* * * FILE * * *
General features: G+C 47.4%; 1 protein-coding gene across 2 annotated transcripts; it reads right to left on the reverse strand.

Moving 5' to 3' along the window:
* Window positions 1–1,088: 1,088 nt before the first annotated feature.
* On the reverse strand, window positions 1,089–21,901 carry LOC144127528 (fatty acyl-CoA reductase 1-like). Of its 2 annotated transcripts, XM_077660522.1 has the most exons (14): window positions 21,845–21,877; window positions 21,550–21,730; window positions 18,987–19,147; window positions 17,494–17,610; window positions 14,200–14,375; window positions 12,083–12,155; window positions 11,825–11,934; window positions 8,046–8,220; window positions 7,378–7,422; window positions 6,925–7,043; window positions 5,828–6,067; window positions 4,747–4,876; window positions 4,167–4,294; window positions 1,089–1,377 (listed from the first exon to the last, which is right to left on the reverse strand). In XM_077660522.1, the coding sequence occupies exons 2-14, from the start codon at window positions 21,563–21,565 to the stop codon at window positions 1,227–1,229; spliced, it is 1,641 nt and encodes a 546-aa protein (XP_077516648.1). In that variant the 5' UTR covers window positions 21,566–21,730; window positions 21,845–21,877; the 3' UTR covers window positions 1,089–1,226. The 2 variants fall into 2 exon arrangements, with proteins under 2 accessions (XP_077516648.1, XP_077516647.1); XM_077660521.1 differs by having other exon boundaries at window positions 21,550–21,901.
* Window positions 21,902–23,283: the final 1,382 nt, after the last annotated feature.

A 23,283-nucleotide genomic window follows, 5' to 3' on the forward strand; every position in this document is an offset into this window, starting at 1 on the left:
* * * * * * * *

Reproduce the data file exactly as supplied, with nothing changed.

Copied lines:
General features: G+C 47.4%; 1 protein-coding gene across 2 annotated transcripts; it reads right to left on the reverse strand.

Moving 5' to 3' along the window:
* Window positions 1–1,088: 1,088 nt before the first annotated feature.
* On the reverse strand, window positions 1,089–21,901 carry LOC144127528 (fatty acyl-CoA reductase 1-like). Of its 2 annotated transcripts, XM_077660522.1 has the most exons (14): window positions 21,845–21,877; window positions 21,550–21,730; window positions 18,987–19,147; window positions 17,494–17,610; window positions 14,200–14,375; window positions 12,083–12,155; window positions 11,825–11,934; window positions 8,046–8,220; window positions 7,378–7,422; window positions 6,925–7,043; window positions 5,828–6,067; window positions 4,747–4,876; window positions 4,167–4,294; window positions 1,089–1,377 (listed from the first exon to the last, which is right to left on the reverse strand). In XM_077660522.1, the coding sequence occupies exons 2-14, from the start codon at window positions 21,563–21,565 to the stop codon at window positions 1,227–1,229; spliced, it is 1,641 nt and encodes a 546-aa protein (XP_077516648.1). In that variant the 5' UTR covers window positions 21,566–21,730; window positions 21,845–21,877; the 3' UTR covers window positions 1,089–1,226. The 2 variants fall into 2 exon arrangements, with proteins under 2 accessions (XP_077516648.1, XP_077516647.1); XM_077660521.1 differs by having other exon boundaries at window positions 21,550–21,901.
* Window positions 21,902–23,283: the final 1,382 nt, after the last annotated feature.

A 23,283-nucleotide genomic window follows, 5' to 3' on the forward strand; every position in this document is an offset into this window, starting at 1 on the left: